Providing coverage of Alaska and northern Canada's oil and gas industry
May 2006

Vol. 11, No. 20 Week of May 14, 2006

EIA expects $68 oil this year, next

Agency says less chance for significant improvement in world petroleum supply and demand due to steady demand growth

Kristen Nelson

Petroleum News

The U.S. Department of Energy’s Energy Information Administration said May 9 that “prospects for significant improvement in the world petroleum supply and demand balance appear to be fading.”

The agency said while U.S. production will grow in 2006 with recovery from 2005 hurricane damage from Rita and Katrina, it expects only moderate increases in production from Organization of Petroleum Exporting Countries and other non-OPEC countries.

Demand growth will be steady and continued, with only modest increases in oil production capacity, and little room for production increases in response to political instability.

As a result the agency expects that crude oil prices will remain high through the end of next year, with West Texas Intermediate prices expected to average $68 per barrel in both years, “up substantially from our prior forecast.”

In last month’s short-term forecast, released April 11, the agency projected a WTI average of $65 in 2006 and $61 in 2007. Henry Hub spot prices for natural gas are expected to average $8.11 per thousand cubic feet in 2006, down about 90 cents per mcf from the 2005 average. EIA said the 2007 Henry Hub average is expected to be more than $9 per mcf, “assuming sustained high oil prices, normal weather and continued economic expansion in the United States.”

Consumption growth has slowed

World petroleum consumption has slowed because of higher prices but consumption growth remains strong at 1.6 million barrels per day for this year and a projected 2 million bpd in 2007, with most of the consumption growth being met from non-OPEC production. A downward revision in U.S. consumption growth in 2006 is compensated by increased Middle East consumption growth “driven by the large revenue flows into major petroleum exporters, continuing if not expanding consumer subsidies and increasing industrial and petrochemical demand,” the agency said.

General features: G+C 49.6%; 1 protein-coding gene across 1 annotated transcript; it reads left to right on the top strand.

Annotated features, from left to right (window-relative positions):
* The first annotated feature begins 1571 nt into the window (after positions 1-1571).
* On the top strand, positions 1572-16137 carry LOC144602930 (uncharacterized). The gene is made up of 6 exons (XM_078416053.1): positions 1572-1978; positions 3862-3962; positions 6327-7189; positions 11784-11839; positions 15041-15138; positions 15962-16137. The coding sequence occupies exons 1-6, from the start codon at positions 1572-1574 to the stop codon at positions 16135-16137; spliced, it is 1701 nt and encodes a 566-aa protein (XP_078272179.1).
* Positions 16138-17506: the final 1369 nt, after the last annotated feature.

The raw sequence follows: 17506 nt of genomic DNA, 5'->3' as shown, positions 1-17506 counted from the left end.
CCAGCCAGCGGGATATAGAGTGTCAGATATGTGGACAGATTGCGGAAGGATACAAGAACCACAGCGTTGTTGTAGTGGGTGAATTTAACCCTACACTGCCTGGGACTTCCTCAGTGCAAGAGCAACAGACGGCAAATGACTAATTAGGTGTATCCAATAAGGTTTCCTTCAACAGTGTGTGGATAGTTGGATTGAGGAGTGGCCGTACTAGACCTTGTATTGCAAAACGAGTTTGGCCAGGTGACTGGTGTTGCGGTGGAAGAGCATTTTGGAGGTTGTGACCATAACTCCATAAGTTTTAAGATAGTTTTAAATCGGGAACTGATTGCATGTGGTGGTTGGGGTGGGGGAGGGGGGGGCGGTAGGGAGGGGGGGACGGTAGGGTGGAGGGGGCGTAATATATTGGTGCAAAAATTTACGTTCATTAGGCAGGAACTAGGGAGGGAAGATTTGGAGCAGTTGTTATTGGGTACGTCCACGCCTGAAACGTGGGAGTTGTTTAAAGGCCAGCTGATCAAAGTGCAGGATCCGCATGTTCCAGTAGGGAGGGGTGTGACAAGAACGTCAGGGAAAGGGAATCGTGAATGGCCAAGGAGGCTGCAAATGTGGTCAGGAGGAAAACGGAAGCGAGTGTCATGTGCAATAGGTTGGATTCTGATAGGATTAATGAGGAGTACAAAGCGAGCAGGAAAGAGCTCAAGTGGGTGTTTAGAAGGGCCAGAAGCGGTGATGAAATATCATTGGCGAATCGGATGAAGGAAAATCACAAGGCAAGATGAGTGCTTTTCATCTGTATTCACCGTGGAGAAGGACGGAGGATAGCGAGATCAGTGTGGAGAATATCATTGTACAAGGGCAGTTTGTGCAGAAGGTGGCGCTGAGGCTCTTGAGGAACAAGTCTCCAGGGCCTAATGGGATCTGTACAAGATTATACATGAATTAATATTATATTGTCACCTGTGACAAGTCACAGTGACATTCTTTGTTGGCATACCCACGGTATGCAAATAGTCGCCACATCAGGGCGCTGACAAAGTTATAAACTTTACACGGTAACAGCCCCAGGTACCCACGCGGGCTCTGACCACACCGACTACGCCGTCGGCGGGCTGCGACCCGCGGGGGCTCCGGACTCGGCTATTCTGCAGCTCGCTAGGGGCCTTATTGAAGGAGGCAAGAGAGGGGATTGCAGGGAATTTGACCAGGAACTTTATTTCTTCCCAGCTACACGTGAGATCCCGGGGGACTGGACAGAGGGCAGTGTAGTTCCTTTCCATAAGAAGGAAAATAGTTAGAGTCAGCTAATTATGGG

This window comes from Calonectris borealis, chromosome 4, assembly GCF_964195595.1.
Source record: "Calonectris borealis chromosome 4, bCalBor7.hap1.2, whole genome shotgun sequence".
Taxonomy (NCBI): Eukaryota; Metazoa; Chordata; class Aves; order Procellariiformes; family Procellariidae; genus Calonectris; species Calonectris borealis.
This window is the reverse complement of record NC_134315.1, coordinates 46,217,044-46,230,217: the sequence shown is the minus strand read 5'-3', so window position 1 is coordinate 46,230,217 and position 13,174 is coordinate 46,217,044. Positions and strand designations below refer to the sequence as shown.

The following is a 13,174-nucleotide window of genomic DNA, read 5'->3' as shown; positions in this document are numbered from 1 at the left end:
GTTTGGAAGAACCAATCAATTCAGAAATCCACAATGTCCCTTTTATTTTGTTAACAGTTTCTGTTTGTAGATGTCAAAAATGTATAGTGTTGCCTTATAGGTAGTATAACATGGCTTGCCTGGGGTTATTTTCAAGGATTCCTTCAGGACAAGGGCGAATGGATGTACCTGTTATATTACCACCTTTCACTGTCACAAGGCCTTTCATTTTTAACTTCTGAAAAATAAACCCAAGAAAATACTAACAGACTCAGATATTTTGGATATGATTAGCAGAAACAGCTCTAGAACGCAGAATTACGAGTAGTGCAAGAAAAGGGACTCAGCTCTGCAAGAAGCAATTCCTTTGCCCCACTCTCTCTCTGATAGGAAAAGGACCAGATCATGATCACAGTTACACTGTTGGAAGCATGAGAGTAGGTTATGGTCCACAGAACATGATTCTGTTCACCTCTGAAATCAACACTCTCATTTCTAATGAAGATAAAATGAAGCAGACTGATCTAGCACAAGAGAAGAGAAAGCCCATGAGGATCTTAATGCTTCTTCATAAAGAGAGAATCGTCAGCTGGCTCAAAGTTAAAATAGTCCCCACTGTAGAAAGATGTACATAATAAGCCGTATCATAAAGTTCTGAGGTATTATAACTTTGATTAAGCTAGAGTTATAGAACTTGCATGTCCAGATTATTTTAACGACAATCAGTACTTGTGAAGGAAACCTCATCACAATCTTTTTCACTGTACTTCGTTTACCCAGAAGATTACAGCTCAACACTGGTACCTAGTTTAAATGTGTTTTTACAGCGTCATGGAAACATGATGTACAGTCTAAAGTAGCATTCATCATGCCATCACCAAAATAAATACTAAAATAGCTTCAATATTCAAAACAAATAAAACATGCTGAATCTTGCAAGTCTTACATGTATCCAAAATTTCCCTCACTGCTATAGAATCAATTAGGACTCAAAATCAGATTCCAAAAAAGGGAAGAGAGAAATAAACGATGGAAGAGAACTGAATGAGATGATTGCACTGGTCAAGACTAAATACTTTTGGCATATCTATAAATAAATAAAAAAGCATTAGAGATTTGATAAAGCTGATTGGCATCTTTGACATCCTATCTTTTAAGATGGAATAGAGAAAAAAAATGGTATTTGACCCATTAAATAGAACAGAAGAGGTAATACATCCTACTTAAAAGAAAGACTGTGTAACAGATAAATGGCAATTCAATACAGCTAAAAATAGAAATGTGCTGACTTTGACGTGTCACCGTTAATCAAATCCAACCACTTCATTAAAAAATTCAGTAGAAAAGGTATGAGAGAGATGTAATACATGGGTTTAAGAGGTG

EIA expects non-OPEC production to grow by 800,000 bpd in 2006. Large new projects in Angola and the Caspian Sea are expected to produce increases in 2006 and 2007, while OPEC production in 2006 is expected to be similar to 2005.

“World surplus crude oil production capacity, which is primarily located in Saudi Arabia, is down slightly in 2006 compared to 2005” and the agency expects capacity to decline again in 2007 as OPEC crude oil production accelerates. Because only limited surplus capacity exists concern about political unrest and possible hurricane damage “will keep upward pressure on oil prices.”

U.S. natural gas consumption down

EIA said 2006 U.S. natural gas consumption is expected to be about 1.1 percent below 2006 levels because of a warm January “and much weaker expected cooling load this summer compared to 2005.”

U.S. dry natural gas production declined 2.8 percent in 2005, largely because of hurricane-related infrastructure damage, is expected to increase by 0.8 percent this year and by 1.6 percent in 2007.

U.S. liquefied natural gas imports, which totaled 630 billion cubic feet in 2005, are expected to increase to 740 bcf in 2006 and 970 bcf in 2007.

At the end of April working gas in storage was an estimated 1.904 trillion cubic feet, 455 bcf above year-ago levels and 699 bcf above the five-year average. EIA said warm January weather accounts for much of the high storage level.

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